Elisa finds it helpful “to think about an exit strategy beforehand if the person addressed lets you off - that happens very often. Then how do you get out of the situation with dignity? Do you get off, do you talk to the bus driver or other passengers, or do you get involved in a conflict? Playing it through for yourself beforehand helps me. ”Svenja often says nothing because she“ doesn't want to be that typical German philistine ”. “Since you will never achieve that everyone applies the same level of consideration, you should learn pragmatically not to allow yourself to be provoked. With (audio) books, music or the like, it is easier for me to use travel times for myself. ”Daniel also says:“ Try to shed the responsibility and not allow situations like this - if it is not massive - to touch you. "

But of course that doesn't always work. Accordingly, Mieke describes the following experience: “Today an older man stood in my way when I was using my bike like a scooter on the sidewalk. I knew that was not correct; I was in a hurry. In order not to endanger anyone, I had dismounted halfway and only rolled out the last few meters. When I thanked him, he shouted, 'You old pig.' I asked him if he was behaving. 'You don't have that, anti-social pack,' he shouted. Afterwards I bawled: 'I'll be happy to do that, if that's different from you.' I think I was quick-witted and yet I'm very unhappy about my reaction. Ultimately, I spoke his language; I do not like it."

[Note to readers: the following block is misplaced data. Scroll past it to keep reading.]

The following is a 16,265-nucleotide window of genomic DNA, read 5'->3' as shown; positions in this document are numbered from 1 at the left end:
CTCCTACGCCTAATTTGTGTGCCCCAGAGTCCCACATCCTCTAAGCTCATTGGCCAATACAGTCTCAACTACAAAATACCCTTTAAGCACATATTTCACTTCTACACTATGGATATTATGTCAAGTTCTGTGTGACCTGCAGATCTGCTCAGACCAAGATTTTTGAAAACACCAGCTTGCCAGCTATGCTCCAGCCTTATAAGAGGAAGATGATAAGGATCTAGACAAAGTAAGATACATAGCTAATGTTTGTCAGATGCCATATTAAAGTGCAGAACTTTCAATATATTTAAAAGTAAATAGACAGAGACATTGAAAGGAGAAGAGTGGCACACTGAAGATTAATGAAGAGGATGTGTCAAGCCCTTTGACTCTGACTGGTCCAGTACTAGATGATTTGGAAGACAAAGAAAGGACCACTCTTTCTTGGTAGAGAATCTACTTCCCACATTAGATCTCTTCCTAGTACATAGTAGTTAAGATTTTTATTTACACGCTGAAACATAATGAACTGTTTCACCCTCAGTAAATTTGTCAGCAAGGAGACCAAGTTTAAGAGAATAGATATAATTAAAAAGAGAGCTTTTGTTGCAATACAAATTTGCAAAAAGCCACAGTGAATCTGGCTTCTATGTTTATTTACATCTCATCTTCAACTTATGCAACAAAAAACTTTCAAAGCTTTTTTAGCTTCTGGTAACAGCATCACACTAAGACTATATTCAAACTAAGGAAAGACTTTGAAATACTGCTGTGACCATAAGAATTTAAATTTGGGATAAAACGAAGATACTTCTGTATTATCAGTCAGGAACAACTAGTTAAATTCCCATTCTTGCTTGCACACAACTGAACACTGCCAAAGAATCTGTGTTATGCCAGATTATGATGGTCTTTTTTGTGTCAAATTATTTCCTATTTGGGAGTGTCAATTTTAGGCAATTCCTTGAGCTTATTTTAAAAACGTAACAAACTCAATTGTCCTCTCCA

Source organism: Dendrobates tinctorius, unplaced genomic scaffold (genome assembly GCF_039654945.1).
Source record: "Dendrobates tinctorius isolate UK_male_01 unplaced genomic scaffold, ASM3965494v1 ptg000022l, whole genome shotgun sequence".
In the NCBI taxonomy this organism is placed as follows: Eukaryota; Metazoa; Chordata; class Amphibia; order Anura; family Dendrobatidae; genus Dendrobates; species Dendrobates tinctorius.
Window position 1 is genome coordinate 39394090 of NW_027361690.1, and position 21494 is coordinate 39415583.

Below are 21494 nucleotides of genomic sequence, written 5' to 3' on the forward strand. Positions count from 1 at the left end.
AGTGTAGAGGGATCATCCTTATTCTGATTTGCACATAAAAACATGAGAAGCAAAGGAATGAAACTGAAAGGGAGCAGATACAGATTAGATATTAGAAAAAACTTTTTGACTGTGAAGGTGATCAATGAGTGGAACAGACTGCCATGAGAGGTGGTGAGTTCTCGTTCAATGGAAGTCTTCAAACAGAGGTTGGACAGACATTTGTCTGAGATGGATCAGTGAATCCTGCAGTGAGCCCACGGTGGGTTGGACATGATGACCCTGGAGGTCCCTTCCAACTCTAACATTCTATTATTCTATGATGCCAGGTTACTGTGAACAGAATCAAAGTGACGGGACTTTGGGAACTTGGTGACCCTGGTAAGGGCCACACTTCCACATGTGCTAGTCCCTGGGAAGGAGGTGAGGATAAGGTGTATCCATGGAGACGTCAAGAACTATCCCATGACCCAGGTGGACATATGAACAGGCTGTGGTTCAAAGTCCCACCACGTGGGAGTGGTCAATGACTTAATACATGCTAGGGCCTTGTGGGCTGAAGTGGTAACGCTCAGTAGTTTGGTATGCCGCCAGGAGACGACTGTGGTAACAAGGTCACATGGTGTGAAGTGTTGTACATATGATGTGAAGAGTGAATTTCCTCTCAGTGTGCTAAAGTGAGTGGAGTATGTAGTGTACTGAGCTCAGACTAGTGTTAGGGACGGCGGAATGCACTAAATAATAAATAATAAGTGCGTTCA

The last word therefore belongs to Claudia, who says: “It bothers me that a lot of people complain that everyone is becoming more and more selfish and inconsiderate - and her solution: react the same way. I feel it especially when cycling. Many do not look back when overtaking, do not stop when a tram stops - but complain themselves about recklessness. I think first and foremost everyone should start with themselves! "

Many thanks to all KR members who took part: Roland, Christian, Volker, Michael, Mieke, Axel, Christian, Daniel, Käthe, Sebastian, Jeanne, Sigrid, Ilka, Adrian, Martin, Axel, Anne, Eva, Elisa, Julia, Julia, Therese, Svenja, Petra, Rike, Sascha, Nicole, Lena, Markus R., Simone, Verena, Steffie, Johannes, Katalena, Alexander, CB, Katja, Christoph, Silke, Cynthia, Mane, Tina, Barbara, Maik, Siegfried, Denise, Stefanie M., Louis, Claudia, Bernd, Valentin, Clemente, Francesca, Eva, Jens, Thomas, Wendelin, Claudia, Grete, Rika, Richard, Martin, Sabrina, Michael, Rudolf, Marianne, Frank, Thomas, Anja, Tanja, Guenter, Marie-Pascale, Peter Cornelius, Passenger Association PRO BAHN, State Chairman Berlin-Brandenburg, Jule, Günter, Maren, Sonja, Sarah, Daniel, Katharina and to Sabrina for your questions.

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Editor: Philipp Daum; Final editing: Vera Fröhlich; Photo editor: Martin Gommel.